Illustrated by Elliot Salazar.
When it comes to habits, most of us — well, perhaps not the Rebels — have habits that we’d like to add or drop. A few weeks ago, I asked the question: What habits most affect your spiritual life and work life? The answers were fascinating.
Now I have a follow-up question: What habits most affect your financial life? For instance, do you use an automatic savings plan (what I call an “invisible habit”)? Do you use cash instead of credit cards? Andy Warhol, who enjoyed the experience of spending, remarked on this distinction: “I don’t like charging. It feels more like buying if you pay with money.” For most people, using cash makes it harder to spend (in a good way). Do you spend hours every day on online shopping, or shop only from a list so you’re not tempted to make impulse purchases you’ll later regret? Do you keep a careful record of everything you spend?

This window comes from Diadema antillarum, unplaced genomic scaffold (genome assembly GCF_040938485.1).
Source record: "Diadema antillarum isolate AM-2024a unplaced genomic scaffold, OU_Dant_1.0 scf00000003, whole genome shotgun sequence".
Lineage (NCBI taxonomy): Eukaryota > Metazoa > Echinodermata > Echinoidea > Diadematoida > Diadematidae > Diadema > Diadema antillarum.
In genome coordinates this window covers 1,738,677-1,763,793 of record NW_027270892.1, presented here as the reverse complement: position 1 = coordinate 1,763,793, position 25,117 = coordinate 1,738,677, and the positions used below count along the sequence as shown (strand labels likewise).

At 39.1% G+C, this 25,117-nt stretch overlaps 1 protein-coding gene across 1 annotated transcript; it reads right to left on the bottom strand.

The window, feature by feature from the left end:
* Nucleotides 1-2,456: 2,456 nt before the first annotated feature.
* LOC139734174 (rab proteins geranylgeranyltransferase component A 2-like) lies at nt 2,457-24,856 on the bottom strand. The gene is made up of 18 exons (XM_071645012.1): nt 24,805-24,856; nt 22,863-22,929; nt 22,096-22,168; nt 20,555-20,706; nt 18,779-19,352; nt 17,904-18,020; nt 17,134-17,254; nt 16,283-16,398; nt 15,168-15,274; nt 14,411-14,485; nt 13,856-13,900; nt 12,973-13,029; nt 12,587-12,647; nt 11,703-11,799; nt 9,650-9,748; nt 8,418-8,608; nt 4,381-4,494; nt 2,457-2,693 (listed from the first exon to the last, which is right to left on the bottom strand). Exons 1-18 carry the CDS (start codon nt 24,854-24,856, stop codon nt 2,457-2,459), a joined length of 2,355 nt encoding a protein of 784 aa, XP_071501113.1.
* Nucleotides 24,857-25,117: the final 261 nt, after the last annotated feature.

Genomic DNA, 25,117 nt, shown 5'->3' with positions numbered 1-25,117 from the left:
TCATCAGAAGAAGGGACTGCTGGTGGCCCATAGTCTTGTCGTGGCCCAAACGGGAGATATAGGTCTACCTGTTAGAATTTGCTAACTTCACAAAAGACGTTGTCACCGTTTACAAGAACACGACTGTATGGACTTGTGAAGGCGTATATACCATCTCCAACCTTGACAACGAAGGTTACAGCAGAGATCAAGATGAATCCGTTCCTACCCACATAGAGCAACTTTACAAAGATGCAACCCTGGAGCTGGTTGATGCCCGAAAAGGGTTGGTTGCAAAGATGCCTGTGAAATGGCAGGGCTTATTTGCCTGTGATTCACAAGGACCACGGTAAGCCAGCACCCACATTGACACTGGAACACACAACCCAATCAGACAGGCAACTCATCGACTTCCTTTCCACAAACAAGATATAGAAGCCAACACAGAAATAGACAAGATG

Those are some examples, to help prompt your thinking. Some people need habits to help them not spend — I, as an under-buyer, need habits to help me spend. I remind myself, “If I need it, buy it now.” Otherwise, I just keep putting off purchases, even when it causes me a lot of inconvenience.
How do habits — both good and bad — affect your financial situation?